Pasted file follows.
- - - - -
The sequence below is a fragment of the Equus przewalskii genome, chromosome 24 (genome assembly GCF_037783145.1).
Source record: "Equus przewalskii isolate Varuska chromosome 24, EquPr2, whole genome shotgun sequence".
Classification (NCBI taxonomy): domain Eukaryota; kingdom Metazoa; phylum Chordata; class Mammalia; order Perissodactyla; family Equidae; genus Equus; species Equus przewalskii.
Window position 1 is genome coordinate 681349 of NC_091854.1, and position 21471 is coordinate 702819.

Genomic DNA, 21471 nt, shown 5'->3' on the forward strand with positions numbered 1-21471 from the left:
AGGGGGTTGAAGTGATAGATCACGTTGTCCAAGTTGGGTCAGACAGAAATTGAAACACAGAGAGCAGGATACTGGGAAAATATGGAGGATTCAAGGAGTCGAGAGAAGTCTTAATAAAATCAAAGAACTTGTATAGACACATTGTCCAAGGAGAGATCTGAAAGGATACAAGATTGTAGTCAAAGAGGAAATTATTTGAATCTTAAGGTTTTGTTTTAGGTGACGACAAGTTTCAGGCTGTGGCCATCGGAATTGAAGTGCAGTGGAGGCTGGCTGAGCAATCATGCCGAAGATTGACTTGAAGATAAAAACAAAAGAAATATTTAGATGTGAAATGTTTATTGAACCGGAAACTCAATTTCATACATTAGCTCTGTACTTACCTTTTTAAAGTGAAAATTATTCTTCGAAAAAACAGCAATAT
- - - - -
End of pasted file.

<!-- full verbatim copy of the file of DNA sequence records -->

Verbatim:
The sequence below is a fragment of the Equus przewalskii genome, chromosome 24 (genome assembly GCF_037783145.1).
Source record: "Equus przewalskii isolate Varuska chromosome 24, EquPr2, whole genome shotgun sequence".
Classification (NCBI taxonomy): domain Eukaryota; kingdom Metazoa; phylum Chordata; class Mammalia; order Perissodactyla; family Equidae; genus Equus; species Equus przewalskii.
Window position 1 is genome coordinate 681349 of NC_091854.1, and position 21471 is coordinate 702819.

Genomic DNA, 21471 nt, shown 5'->3' on the forward strand with positions numbered 1-21471 from the left:
AGGGGGTTGAAGTGATAGATCACGTTGTCCAAGTTGGGTCAGACAGAAATTGAAACACAGAGAGCAGGATACTGGGAAAATATGGAGGATTCAAGGAGTCGAGAGAAGTCTTAATAAAATCAAAGAACTTGTATAGACACATTGTCCAAGGAGAGATCTGAAAGGATACAAGATTGTAGTCAAAGAGGAAATTATTTGAATCTTAAGGTTTTGTTTTAGGTGACGACAAGTTTCAGGCTGTGGCCATCGGAATTGAAGTGCAGTGGAGGCTGGCTGAGCAATCATGCCGAAGATTGACTTGAAGATAAAAACAAAAGAAATATTTAGATGTGAAATGTTTATTGAACCGGAAACTCAATTTCATACATTAGCTCTGTACTTACCTTTTTAAAGTGAAAATTATTCTTCGAAAAAACAGCAATAT